In all, over 300,000 votes were cast. The 10th Annual Webby Awards Gala will take place in New York City on Monday, June 12th hosted by Rob Corddry of The Daily Show with Jon Stewart where Redken will make an acceptance speech to over 700 guests, including one of the internet’s founding father, Dr. Robert Kahn.

Beautiful Business

Monday, October 16th, 2006

WHEN business gets more interesting than art, smart artists go into business. That, anyway, was how Andy Warhol saw things. And if the talking heads in Ken Burns’s new documentary on him are to be believed, Warhol was not just the single most important creative talent of the late 20th century but among its cannier social analysts.

Of course, Warhol was neither alone nor even first among his contemporaries to play coy games with commerce. Early in 1961, at about the time Warhol was piecing together the first moves in his grand career strategy, a reporter asked Yves Klein, a founder of the Neo-Realist movement, what he would do if offered a job as head of General Motors.

“Would you give up art?”

“Why not?” Klein replied. “It’s a good job.”

Klein’s quote is printed on a wall at the entrance to a retrospective of his work at the Pompidou Center. And it would seem to have a lot of relevance for those who spend their time critiquing the fine and applied arts.

Lately the boundaries between creative forms and commercial forces have all but vanished. And this fact, much more persuasive than any of the notional drivel being spouted about the so-called future of fashion, is the indicator to watch.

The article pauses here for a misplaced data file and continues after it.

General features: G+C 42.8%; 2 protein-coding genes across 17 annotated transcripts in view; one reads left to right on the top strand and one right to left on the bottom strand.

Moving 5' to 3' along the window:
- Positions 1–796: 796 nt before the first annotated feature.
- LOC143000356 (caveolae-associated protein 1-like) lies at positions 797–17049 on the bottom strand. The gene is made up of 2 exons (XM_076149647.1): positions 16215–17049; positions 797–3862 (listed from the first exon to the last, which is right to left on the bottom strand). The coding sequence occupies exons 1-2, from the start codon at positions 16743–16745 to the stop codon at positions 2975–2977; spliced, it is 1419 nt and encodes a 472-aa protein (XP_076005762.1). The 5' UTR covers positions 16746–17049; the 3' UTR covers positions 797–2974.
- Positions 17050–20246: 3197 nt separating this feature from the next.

(more…)

‘Pink Hair for Hope’ Showcasing Breast Cancer Awareness Support With Hair Extensions

Monday, October 16th, 2006

REDWOOD CITY, Calif., Oct. 3 /PRNewswire/ — Goddess Hair Extensions, a San Francisco Hair Extensions application and supplies company is showing their support for Breast Cancer Awareness month in a very novel way. Sheila Matechuk, the owner and head stylist has put together the ‘Pink Hair for Hope” campaign where she is encouraging clients to wear a few strands of baby pink hair extensions for the month of October to show support for the many clients the company has in various stages of Breast Cancer.

“We also have clients asking for just a few strands baby pink hair ‘just for fun,’ so we thought it would be great to widen out the concept a little and really show solidarity towards a tremendously important issue facing women in this country,” says Matechuk. The pink strands cost $15 each and are applied professionally with 50% of all proceeds going to the American Breast Cancer Society.